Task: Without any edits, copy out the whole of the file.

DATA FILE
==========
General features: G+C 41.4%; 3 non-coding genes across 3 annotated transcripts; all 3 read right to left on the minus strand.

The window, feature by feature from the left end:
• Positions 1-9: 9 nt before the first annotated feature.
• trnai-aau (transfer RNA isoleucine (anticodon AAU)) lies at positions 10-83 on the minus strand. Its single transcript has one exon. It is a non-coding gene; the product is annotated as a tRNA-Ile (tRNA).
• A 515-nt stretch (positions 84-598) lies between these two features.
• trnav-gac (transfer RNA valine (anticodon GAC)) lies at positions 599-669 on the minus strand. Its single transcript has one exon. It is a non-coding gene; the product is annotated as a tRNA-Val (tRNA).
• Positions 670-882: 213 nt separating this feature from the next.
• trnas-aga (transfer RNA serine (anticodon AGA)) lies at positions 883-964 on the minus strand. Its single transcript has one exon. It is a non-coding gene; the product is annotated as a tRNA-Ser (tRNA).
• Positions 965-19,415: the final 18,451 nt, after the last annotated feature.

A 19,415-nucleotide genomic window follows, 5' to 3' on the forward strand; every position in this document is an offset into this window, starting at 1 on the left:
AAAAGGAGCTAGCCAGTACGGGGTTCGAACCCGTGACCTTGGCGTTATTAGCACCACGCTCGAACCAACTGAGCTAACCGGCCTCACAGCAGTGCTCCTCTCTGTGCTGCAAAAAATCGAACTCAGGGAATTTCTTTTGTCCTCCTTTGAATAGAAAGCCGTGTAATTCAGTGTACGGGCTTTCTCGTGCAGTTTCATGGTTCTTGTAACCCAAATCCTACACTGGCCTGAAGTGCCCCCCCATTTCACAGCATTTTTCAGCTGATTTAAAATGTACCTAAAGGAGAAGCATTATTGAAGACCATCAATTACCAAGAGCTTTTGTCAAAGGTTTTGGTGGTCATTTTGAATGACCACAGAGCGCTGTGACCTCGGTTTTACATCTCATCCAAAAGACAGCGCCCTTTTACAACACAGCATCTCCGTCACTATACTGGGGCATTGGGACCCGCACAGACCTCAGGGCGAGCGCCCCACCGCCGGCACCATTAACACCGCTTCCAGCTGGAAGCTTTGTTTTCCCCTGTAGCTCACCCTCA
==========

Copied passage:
General features: G+C 41.4%; 3 non-coding genes across 3 annotated transcripts; all 3 read right to left on the minus strand.

The window, feature by feature from the left end:
• Positions 1-9: 9 nt before the first annotated feature.
• trnai-aau (transfer RNA isoleucine (anticodon AAU)) lies at positions 10-83 on the minus strand. Its single transcript has one exon. It is a non-coding gene; the product is annotated as a tRNA-Ile (tRNA).
• A 515-nt stretch (positions 84-598) lies between these two features.
• trnav-gac (transfer RNA valine (anticodon GAC)) lies at positions 599-669 on the minus strand. Its single transcript has one exon. It is a non-coding gene; the product is annotated as a tRNA-Val (tRNA).
• Positions 670-882: 213 nt separating this feature from the next.
• trnas-aga (transfer RNA serine (anticodon AGA)) lies at positions 883-964 on the minus strand. Its single transcript has one exon. It is a non-coding gene; the product is annotated as a tRNA-Ser (tRNA).
• Positions 965-19,415: the final 18,451 nt, after the last annotated feature.

A 19,415-nucleotide genomic window follows, 5' to 3' on the forward strand; every position in this document is an offset into this window, starting at 1 on the left:
AAAAGGAGCTAGCCAGTACGGGGTTCGAACCCGTGACCTTGGCGTTATTAGCACCACGCTCGAACCAACTGAGCTAACCGGCCTCACAGCAGTGCTCCTCTCTGTGCTGCAAAAAATCGAACTCAGGGAATTTCTTTTGTCCTCCTTTGAATAGAAAGCCGTGTAATTCAGTGTACGGGCTTTCTCGTGCAGTTTCATGGTTCTTGTAACCCAAATCCTACACTGGCCTGAAGTGCCCCCCCATTTCACAGCATTTTTCAGCTGATTTAAAATGTACCTAAAGGAGAAGCATTATTGAAGACCATCAATTACCAAGAGCTTTTGTCAAAGGTTTTGGTGGTCATTTTGAATGACCACAGAGCGCTGTGACCTCGGTTTTACATCTCATCCAAAAGACAGCGCCCTTTTACAACACAGCATCTCCGTCACTATACTGGGGCATTGGGACCCGCACAGACCTCAGGGCGAGCGCCCCACCGCCGGCACCATTAACACCGCTTCCAGCTGGAAGCTTTGTTTTCCCCTGTAGCTCACCCTCA